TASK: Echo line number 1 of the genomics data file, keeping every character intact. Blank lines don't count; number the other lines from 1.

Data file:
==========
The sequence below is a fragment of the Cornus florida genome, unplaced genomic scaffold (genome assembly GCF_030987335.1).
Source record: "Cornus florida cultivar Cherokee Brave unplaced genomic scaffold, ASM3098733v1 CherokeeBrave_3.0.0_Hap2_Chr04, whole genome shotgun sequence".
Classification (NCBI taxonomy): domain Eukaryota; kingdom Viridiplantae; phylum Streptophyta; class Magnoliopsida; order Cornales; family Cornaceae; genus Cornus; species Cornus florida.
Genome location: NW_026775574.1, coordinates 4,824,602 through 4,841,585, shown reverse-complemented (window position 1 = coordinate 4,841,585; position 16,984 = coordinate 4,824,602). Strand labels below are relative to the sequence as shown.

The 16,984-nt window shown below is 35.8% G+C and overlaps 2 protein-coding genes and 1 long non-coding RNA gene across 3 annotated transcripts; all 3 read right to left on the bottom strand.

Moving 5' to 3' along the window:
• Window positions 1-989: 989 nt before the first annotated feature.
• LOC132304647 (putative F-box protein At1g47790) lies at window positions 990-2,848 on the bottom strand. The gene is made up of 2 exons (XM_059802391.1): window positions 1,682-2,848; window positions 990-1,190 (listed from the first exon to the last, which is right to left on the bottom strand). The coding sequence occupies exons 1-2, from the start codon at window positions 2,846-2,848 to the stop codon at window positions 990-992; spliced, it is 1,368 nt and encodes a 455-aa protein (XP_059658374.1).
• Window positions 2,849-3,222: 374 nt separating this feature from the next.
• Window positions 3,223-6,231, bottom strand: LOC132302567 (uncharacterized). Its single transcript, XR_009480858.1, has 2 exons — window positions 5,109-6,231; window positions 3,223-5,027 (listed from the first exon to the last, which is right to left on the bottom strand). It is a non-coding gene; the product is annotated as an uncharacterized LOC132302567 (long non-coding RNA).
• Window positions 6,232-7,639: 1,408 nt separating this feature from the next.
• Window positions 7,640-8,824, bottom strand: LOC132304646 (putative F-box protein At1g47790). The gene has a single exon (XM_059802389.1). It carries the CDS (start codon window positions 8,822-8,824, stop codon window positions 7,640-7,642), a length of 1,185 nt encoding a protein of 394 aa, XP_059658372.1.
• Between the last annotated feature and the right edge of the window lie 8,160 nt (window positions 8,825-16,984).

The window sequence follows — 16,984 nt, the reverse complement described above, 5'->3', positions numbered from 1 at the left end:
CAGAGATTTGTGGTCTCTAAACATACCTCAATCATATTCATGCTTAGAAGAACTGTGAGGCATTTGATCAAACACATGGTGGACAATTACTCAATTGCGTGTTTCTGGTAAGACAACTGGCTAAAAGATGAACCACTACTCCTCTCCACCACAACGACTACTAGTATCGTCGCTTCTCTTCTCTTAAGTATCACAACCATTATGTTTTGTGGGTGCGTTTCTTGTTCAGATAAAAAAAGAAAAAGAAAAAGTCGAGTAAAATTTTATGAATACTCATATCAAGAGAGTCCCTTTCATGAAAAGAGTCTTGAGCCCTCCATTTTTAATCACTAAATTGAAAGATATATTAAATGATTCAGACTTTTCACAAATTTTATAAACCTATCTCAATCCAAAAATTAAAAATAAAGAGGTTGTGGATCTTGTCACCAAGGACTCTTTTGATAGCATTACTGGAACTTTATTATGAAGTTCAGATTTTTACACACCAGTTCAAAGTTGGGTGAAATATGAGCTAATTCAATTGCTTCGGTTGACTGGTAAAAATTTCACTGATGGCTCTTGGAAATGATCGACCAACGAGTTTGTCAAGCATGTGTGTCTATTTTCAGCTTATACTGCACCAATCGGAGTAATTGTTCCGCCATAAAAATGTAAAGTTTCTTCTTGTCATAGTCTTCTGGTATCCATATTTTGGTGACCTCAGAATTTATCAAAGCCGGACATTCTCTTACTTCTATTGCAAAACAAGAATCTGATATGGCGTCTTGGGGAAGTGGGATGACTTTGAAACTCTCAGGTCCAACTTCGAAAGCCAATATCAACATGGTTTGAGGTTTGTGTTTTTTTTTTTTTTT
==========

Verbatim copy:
The sequence below is a fragment of the Cornus florida genome, unplaced genomic scaffold (genome assembly GCF_030987335.1).